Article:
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Friday, July 18, 2014

San Diego Sunday Farmer Markets



Few things are better than going back to nature’s simplicity when buying food. No heavy pesticides, artificial flavoring, or wax covered fruit. Farmer markets offer an opportunity to experience products how they were before mass marketing and encourage support of local farming families. Consider the difficulties many small productions have in getting recognition for their brands.

In San Diego, local farmer markets enhance the décor and culture of the downtown regions.  Local residents and visitors enjoy seeing the sites and walking around the markets to see what local products are available. Cottage industry sales become part of local expression in the form of native produce, crafts, jewelry, clothing, and food.

Two farmer markets are within a few miles of each other and are easily walked. 

Third Avenue Certified Farmers Market and Asian Bazaar: A rather small farmer market that appears to be slowing down in terms of participants. One can visit local Chinese restaurants, stores, and museum while picking up a few household items. There isn’t a lot of fruit or vegetables but there are local businesses and vendors with items for sale. Consider Olivetti’s Fine Oils and Vinegars at http://www.olivettioilandvinegar.com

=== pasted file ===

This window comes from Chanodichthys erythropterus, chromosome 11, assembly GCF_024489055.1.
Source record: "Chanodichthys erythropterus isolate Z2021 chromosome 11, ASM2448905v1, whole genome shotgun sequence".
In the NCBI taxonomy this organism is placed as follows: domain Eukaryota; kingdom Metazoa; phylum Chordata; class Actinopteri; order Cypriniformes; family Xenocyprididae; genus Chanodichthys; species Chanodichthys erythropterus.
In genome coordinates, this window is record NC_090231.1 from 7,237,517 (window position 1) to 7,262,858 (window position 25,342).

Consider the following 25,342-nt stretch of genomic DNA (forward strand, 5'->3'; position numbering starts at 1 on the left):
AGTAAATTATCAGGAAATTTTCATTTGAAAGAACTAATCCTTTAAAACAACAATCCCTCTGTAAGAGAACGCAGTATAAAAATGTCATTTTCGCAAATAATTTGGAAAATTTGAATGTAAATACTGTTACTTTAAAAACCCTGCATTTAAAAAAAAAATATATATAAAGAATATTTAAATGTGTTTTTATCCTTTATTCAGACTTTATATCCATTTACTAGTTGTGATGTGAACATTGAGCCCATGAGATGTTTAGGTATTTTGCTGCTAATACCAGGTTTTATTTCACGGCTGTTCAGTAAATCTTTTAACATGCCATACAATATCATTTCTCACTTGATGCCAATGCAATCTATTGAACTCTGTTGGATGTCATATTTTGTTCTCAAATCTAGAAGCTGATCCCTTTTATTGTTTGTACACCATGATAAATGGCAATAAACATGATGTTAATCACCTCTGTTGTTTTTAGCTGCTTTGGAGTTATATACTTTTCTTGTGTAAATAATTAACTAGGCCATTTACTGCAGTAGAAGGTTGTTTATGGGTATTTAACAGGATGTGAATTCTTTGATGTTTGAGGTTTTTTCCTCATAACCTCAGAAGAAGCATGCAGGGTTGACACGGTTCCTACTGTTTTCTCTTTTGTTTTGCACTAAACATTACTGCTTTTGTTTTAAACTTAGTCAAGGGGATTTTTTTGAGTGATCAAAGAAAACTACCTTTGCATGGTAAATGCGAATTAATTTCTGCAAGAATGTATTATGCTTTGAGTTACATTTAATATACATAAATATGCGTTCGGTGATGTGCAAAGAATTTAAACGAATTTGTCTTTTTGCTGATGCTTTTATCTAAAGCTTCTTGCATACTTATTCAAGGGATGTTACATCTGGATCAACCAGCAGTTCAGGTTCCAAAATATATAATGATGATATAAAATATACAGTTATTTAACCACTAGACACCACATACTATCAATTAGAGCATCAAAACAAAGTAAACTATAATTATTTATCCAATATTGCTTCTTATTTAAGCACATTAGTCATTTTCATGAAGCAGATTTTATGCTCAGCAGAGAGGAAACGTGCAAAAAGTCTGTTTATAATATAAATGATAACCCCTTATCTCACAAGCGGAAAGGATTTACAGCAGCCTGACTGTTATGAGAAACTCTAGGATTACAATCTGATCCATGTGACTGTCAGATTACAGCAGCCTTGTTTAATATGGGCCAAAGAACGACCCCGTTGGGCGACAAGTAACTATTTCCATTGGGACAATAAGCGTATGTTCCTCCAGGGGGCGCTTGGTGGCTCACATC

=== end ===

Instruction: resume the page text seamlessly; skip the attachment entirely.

Sunday: 9:00 AM to 1:00 PM
400 block of Third Ave. between Island Ave and J Street

Seaport Village Headquarters: A fairly strong market that offers fruit & vegetables, household items, jewelry , honey, bags and clothing. It isn’t as large as some of the other markets offered on Saturday but does provide many of the basic items you need. Of particular interest are the natural free range eggs. Papa’s Garden offers a playground for their exceptionally cared for chickens. You can order at papas_garden@hotmail.com

Sunday: 10:00-2:00PM
Harbor Drive and Pacific Highway

Farmer markets are more than simply selling products for profit. They also take on a form of direct marketing allowing small businesses to gain interest and attention from their target market (Tijani & Yano, 2007). There isn’t much difference between farmer markets and the ancient bazaars. It becomes a place of community where people meet, talk, socialize, and purchase products. If nothing else it gets people enjoying the outdoors.

Tijani, S. & Yano, I. (2007). The direct farmer’s market: a tool for rural female empowerment. Direct Marketing, 1 (4).

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